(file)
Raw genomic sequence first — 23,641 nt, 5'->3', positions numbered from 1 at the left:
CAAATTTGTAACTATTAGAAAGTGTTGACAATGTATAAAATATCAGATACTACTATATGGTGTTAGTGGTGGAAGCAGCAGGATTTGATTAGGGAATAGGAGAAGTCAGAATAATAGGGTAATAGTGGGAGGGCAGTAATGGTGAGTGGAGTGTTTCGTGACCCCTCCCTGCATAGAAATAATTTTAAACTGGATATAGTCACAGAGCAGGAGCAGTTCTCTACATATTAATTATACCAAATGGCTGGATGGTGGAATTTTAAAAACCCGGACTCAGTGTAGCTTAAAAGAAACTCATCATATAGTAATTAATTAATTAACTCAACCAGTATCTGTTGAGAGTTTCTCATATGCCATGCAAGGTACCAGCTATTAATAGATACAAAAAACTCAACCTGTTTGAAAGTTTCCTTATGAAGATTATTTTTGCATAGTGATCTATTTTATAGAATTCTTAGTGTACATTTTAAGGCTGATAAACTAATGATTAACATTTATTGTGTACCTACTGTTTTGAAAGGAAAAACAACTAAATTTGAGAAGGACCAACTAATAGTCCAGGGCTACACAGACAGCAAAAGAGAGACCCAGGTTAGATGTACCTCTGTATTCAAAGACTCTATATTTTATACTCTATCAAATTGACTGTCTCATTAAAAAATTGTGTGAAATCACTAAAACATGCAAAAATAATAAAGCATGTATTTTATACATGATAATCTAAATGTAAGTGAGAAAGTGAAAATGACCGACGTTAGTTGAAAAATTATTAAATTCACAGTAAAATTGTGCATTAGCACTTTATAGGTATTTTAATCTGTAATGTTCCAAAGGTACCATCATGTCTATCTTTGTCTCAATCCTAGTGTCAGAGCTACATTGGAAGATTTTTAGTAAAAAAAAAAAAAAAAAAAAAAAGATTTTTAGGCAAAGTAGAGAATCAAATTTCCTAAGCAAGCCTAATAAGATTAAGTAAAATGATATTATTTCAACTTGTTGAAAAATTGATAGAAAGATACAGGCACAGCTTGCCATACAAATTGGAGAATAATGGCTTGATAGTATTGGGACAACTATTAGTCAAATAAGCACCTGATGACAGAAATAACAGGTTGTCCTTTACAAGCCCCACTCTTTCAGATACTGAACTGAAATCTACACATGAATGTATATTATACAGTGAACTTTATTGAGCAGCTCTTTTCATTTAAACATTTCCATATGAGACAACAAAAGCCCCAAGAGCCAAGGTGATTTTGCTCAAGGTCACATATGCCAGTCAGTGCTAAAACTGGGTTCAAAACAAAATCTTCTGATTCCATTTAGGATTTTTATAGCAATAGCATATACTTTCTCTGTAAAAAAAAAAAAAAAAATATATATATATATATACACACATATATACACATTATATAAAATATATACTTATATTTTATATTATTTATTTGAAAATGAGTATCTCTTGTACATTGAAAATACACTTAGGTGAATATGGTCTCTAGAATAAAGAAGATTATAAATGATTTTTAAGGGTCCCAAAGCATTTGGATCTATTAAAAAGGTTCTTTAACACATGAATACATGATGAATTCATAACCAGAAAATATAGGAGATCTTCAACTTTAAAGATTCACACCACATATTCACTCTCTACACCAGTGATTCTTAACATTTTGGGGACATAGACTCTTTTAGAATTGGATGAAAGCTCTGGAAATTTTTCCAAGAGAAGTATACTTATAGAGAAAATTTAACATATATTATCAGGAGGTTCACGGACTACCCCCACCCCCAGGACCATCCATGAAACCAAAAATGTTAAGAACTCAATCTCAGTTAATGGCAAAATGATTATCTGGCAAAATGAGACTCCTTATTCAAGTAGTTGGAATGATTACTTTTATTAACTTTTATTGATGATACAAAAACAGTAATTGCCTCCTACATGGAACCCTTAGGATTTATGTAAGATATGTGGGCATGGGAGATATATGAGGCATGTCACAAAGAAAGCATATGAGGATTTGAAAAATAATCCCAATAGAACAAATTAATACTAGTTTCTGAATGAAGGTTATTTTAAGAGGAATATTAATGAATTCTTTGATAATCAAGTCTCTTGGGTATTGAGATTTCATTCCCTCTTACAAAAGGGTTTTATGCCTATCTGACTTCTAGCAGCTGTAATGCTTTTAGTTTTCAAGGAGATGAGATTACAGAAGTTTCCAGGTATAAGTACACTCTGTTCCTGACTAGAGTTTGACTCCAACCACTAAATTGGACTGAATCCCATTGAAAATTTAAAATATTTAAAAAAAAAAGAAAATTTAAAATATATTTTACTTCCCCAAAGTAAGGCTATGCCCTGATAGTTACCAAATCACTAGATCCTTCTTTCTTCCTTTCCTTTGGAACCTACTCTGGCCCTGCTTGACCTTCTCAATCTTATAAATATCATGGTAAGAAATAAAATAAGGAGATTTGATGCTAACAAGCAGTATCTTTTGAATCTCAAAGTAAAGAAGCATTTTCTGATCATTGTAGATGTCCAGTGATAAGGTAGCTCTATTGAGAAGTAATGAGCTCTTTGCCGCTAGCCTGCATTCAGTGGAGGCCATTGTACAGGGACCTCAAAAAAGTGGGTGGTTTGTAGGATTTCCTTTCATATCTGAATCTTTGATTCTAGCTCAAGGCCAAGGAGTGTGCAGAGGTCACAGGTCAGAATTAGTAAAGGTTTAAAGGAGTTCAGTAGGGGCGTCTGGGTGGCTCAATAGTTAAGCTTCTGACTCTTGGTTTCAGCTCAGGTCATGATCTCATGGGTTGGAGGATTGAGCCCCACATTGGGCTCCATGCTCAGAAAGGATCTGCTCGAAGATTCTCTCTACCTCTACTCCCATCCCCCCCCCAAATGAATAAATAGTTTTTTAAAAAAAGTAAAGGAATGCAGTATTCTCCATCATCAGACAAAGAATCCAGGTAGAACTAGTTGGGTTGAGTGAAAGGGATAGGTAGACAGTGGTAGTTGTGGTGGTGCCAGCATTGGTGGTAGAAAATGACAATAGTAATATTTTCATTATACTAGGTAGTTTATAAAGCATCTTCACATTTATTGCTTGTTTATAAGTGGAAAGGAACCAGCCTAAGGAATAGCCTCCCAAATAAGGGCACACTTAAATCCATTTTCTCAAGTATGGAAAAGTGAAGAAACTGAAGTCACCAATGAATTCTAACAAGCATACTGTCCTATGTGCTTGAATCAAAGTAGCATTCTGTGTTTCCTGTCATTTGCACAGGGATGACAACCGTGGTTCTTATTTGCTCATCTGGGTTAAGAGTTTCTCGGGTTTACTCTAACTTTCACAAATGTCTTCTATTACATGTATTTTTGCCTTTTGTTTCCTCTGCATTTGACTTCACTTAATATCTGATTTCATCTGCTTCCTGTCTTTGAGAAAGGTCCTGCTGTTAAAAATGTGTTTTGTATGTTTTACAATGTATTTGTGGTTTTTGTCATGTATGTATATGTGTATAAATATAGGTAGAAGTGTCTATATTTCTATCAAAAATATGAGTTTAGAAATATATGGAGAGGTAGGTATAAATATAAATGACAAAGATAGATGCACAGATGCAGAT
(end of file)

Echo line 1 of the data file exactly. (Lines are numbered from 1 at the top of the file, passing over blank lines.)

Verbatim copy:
Raw genomic sequence first — 23,641 nt, 5'->3', positions numbered from 1 at the left: